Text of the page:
Leon Botstein is what a lot of artists should aspire to. A man with a vision who stays true to it. In doing so, he has rediscovered some golden nuggets of the operatic repertory. We constantly talk about the need to replenish the standard repertory by moving forward with modern opera or looking all the way back to its beginnings and reinstating baroque works. And while both approaches are valid (and Botstein has championed modern work quite a bit), he’s also allowed us an alternate path, which is to look into the heart of the standard repertory and see the other operas created around that time. “Dmitrij” and “Halka,” which we’ve reviewed here, were both revelations, and there’s no doubt that the same holds true for “Le Roi Arthus.” You feel the passion he has for this music as you sit and listen to it, with every ebb and flow building on itself. Having never experienced the opera before, I was immediately sucked in by it and never really released from its spell. The obvious touchstone moment has to be the finale of the opera, but before we go there, a lot must be said for the second Act, which might be the most incredible passage of the entire opera. With its gentle and melancholic prelude, to its stark contrasts between the laborer’s song and Lancelot’s conflicted monologuing, to the volcanic love duet (which rivals Wagner’s best in “Tristan”) to the more subdued rumination of Arthur, Botstein and his orchestra maintained a sense of drive and aural balance throughout.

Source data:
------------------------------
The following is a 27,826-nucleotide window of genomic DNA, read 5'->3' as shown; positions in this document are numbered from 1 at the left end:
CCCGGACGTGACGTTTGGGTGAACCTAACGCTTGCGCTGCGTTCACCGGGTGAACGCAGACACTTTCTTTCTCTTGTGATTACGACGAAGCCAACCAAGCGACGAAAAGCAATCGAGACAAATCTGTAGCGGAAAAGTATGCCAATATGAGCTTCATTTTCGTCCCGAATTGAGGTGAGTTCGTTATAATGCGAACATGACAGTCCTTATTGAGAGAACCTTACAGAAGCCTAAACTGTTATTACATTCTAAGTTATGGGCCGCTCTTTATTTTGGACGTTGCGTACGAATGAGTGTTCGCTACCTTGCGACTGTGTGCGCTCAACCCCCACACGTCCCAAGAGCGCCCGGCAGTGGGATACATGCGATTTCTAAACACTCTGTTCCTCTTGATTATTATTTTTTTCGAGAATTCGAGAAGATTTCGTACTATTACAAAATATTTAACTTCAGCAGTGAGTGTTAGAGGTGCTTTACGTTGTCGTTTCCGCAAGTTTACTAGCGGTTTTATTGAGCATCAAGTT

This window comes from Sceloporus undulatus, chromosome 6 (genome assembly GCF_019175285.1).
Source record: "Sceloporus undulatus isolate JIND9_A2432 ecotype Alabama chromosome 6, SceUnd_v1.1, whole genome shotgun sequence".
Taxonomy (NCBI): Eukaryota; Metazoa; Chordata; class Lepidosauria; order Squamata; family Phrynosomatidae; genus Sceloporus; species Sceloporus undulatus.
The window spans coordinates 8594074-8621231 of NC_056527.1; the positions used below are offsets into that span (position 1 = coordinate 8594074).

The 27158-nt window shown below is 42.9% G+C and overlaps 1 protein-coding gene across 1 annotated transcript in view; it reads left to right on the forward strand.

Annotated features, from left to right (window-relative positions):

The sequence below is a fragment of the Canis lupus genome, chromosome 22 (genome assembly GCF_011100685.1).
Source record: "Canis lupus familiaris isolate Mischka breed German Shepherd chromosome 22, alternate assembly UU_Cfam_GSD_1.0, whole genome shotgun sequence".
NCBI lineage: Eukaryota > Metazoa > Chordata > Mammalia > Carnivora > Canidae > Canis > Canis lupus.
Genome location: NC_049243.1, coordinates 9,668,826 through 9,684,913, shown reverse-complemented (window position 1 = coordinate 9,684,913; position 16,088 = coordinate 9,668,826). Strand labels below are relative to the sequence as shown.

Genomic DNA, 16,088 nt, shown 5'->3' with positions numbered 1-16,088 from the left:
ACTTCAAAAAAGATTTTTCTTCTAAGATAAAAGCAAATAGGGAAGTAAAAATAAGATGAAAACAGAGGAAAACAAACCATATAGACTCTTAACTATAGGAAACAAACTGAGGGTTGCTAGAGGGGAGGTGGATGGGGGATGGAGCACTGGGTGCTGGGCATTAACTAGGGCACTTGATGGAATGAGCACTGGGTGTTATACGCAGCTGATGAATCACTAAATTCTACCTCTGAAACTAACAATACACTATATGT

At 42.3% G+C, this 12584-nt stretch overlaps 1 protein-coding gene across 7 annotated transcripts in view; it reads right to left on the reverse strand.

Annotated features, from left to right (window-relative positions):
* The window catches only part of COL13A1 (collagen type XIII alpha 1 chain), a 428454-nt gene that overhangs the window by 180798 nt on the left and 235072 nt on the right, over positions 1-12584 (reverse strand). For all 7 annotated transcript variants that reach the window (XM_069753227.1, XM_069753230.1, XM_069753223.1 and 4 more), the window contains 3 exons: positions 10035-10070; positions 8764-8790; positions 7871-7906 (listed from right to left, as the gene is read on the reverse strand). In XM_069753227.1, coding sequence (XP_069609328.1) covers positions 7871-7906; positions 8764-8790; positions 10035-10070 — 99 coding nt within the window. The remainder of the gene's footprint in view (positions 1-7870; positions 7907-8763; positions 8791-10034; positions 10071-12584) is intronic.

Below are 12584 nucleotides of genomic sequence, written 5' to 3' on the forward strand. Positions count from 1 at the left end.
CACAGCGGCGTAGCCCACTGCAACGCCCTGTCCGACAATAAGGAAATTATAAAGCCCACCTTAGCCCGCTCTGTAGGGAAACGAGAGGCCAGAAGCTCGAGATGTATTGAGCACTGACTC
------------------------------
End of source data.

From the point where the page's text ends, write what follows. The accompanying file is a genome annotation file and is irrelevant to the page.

But that ending was sublime. Props must be given to the Bard Festival Chorale, led by James Bagwell, which was a powerhouse the entire evening, but here managed something ethereal and gentle, guided along by the orchestra’s similarly sensitive playing. One felt Chausson’s music shifting its gaze in a different direction, away from Wagner in many instances, toward something different and unique.

And finally, a word on balance, which is something that remains elusive for a number of major opera conductors. Not so for Botstein who melded the orchestral playing with the soloists, creating, in this intimate space, a beautiful sense of chamber music-making between the stage and the pit.

Finally, I want to commend the Bard Summerscape for how they handled this event. I wouldn’t have come if not for the regulation that everyone must present proof of vaccination. At the very least it provided a viable means of returning to the opera house in a safe and constructive way. And from the looks of it, their handling of the experience was quite organized. While I don’t fully agree with the decision to not require mask-wearing during the performance, I was relieved to see that most people used it nonetheless.

And to conclude, I go back to my opening remark. This opera is a masterwork. Say what you will about how the work wears its influences on its sleeves, but there is no denying that those things put aside for a moment, “Le Roi Arthus” has a very potent identity of its own. And given its themes about loyalty, crumbling political institutions, women fighting for their freedom, it has a lot to offer for our world today. I’ve said this many times with a number of other operas, and as in those instances, I fully believe it here – this needs to be performed more often. The standard repertory is great and deserves the respect it has, but it should not be treated like untouchable scripture. There’s a lot of work out there waiting to be created or rediscovered. There are no excuses.

And while we wait for other companies to take note, this performance will be streamed via the Fisher Center’s online platform.